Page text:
By Dave Di Somma - Harness News Desk    Trotting star “Tickle Me Pink” has run her last race, her future now will be as a broodmare. The four-year-old bay mare pulled up with muscle soreness after a lacklustre ninth on February 21 at Cambridge with subsequent investigations finding “multiple hotspots”. Breeders Breckon Farms saying the decision just made sense. “Extended rest could have seen her race again but given the depth of her CV and the battles she'd already overcome it was decided it was in the mare’s best interest to retire her.”    In 2018 “Tickle” nearly died after suffering from travel sickness during a trip to Australia. She made a triumphant and emotional return to the track, winning the Group 2 Sires Stakes Championships.  Champion reinsman Tony Herlihy trained and drove her in all 16 starts, winning nine of them, including the Group 1 3YO Harness Jewels.  She won $160,174 in stakes. She also set a New Zealand record of 2.07.2 over 1700 metres at Cambridge. Crtitical to the horse’s success was Chanelle Lawson. Chanelle said, “I feel so grateful to have been part of her story. She was a pleasure to do anything with and it won’t be the same without her around. She took me on the ride of a lifetime and for that reason will forever be my “One In A Million”.  “Tickle” will now join her mother Luby Ann in the broodmare band at Breckon Farms base at Ohaupo. Reprinted with permission of HRNZ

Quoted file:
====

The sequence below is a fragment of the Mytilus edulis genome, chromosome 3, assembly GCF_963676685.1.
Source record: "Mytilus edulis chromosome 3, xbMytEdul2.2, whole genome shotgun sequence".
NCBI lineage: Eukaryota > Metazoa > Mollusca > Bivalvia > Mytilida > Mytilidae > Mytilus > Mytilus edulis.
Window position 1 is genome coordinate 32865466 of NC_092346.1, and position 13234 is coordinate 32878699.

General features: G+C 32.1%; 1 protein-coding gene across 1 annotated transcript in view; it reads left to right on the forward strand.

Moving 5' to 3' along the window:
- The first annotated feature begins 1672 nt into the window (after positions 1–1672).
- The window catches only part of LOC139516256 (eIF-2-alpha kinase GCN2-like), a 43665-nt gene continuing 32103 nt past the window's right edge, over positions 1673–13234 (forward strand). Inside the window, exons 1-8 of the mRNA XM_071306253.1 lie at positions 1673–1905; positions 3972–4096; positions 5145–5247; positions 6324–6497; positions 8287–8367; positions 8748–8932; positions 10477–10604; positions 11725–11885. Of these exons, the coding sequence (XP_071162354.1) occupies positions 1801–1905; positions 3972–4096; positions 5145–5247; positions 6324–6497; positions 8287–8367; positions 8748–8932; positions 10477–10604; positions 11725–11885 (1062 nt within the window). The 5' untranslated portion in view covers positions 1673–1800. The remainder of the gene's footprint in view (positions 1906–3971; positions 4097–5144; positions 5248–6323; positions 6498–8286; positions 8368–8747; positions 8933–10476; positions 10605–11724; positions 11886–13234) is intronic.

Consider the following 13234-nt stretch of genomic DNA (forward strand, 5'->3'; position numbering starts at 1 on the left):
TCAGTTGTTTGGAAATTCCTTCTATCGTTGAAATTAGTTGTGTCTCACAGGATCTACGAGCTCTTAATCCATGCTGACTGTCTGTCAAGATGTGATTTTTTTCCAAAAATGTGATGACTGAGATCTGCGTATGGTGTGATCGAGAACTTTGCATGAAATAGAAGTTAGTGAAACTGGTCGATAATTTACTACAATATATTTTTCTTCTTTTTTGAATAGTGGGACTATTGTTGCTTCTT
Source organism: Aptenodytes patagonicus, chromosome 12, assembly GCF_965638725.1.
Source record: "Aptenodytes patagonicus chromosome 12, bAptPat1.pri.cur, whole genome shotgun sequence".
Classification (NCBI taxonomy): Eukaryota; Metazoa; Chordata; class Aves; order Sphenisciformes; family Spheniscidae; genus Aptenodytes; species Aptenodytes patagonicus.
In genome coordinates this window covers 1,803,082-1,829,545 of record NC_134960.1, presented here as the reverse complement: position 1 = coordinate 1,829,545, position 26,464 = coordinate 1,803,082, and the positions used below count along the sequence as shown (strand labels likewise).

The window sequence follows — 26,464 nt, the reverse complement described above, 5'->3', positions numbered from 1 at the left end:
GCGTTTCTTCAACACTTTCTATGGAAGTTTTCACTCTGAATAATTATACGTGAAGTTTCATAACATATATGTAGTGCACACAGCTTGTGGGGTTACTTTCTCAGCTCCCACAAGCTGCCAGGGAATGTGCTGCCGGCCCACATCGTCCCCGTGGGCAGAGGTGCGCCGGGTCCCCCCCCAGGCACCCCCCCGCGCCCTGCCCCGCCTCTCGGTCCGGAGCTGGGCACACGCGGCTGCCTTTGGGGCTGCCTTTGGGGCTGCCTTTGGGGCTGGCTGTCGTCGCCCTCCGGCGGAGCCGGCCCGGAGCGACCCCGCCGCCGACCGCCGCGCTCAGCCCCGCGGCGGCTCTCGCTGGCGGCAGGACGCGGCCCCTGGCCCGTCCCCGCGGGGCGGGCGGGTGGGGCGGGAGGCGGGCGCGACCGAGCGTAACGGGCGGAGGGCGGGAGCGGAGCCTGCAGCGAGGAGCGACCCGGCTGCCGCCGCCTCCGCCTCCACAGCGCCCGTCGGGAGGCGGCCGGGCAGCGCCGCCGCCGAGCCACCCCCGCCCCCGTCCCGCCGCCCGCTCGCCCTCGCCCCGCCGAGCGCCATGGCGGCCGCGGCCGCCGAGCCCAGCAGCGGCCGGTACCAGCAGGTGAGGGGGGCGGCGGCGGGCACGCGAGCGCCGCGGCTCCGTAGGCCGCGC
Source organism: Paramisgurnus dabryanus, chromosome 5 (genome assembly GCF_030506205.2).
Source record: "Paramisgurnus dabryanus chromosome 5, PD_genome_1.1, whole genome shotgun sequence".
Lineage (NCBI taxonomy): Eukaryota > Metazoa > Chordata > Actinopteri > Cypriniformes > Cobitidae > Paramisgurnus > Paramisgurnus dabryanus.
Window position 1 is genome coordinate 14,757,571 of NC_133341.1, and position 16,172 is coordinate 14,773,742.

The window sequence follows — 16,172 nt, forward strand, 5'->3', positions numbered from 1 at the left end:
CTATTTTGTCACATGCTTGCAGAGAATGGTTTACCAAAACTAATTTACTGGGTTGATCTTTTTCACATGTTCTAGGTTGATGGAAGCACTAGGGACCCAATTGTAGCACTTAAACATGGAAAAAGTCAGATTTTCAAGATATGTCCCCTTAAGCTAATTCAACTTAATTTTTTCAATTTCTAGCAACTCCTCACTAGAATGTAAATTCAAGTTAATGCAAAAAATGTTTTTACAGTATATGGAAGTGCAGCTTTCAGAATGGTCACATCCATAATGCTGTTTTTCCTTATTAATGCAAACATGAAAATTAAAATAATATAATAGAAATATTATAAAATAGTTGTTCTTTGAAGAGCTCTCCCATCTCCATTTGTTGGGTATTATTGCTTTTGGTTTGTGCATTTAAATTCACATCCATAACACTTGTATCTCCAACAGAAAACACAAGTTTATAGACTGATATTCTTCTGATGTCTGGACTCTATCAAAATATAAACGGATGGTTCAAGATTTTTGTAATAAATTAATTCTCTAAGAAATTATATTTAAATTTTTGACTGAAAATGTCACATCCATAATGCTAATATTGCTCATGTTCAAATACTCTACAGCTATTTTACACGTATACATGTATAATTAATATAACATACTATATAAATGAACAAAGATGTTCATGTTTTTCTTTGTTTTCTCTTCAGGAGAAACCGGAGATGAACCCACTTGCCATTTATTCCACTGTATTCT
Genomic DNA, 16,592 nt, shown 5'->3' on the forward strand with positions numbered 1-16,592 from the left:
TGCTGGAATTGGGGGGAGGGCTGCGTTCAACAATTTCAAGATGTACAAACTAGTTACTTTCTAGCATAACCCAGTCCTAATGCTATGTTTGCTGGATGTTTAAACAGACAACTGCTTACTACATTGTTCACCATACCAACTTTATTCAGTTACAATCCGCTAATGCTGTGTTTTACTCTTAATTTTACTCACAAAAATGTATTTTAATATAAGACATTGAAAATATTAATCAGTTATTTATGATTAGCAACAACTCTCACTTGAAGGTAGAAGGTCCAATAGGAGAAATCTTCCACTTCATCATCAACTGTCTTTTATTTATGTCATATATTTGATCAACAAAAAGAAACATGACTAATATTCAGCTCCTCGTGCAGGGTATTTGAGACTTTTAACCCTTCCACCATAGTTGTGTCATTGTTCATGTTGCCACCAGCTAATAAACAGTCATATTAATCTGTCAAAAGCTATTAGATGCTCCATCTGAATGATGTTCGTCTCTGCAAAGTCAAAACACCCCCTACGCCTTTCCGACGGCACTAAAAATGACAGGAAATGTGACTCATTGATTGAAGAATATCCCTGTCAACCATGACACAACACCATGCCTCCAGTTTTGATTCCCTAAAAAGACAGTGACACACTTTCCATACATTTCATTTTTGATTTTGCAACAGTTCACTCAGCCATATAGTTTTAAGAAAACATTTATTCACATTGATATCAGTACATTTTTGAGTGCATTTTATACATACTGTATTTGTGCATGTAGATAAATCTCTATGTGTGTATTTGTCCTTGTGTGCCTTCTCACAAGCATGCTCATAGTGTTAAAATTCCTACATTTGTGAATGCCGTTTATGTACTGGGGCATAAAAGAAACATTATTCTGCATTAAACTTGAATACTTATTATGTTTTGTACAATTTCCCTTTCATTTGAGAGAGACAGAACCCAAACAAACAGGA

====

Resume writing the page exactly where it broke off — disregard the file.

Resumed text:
By Dave Di Somma    The third annual Team Teal campaign has now topped $50,000, more than ten thousand over its target. The final tally will be known in coming days, but it’s expected to be at least a $15,000 hike on what was raised last year. “It exceeded all expectations,”  says Team Teal project leader Courtney Clarke, “The buy-in from all the drivers, the sponsors and the industry as a whole was awesome.” “This is the most successful campaign we have had.” All proceeds go towards funding research  of Ovarian cancer.  It was founded by Duncan McPherson in Victoria in 2014,  and extended to New Zealand for the first time in 2018. Every female driver in New Zealand wore the Teal Pants between February 1  and March 15, with each win receiving $400 in donations, $200 from Harness Racing New Zealand, $100 from Woodlands Stud and $100 from the respective Club. Various clubs also hosted teal themed events  including, Team Teal racedays, ladies only races, fashion in the field, and celebrity dual sulky races to help in the fundraising efforts.. Canterbury-based Samantha Ottley was the most successful Kiwi driver, with 15 wins in the six weeks it ran,  eight fewer than Australia’s best,  Kate Gath. “All round it’s a fantastic result,” says Courtney Clarke, “and  it should only get bigger in the years to come.” For more information contact Courtney at Harness Racing NZ-  courtney@hrnz.co.nz or 0276364355 Reprinted with permission of HRNZ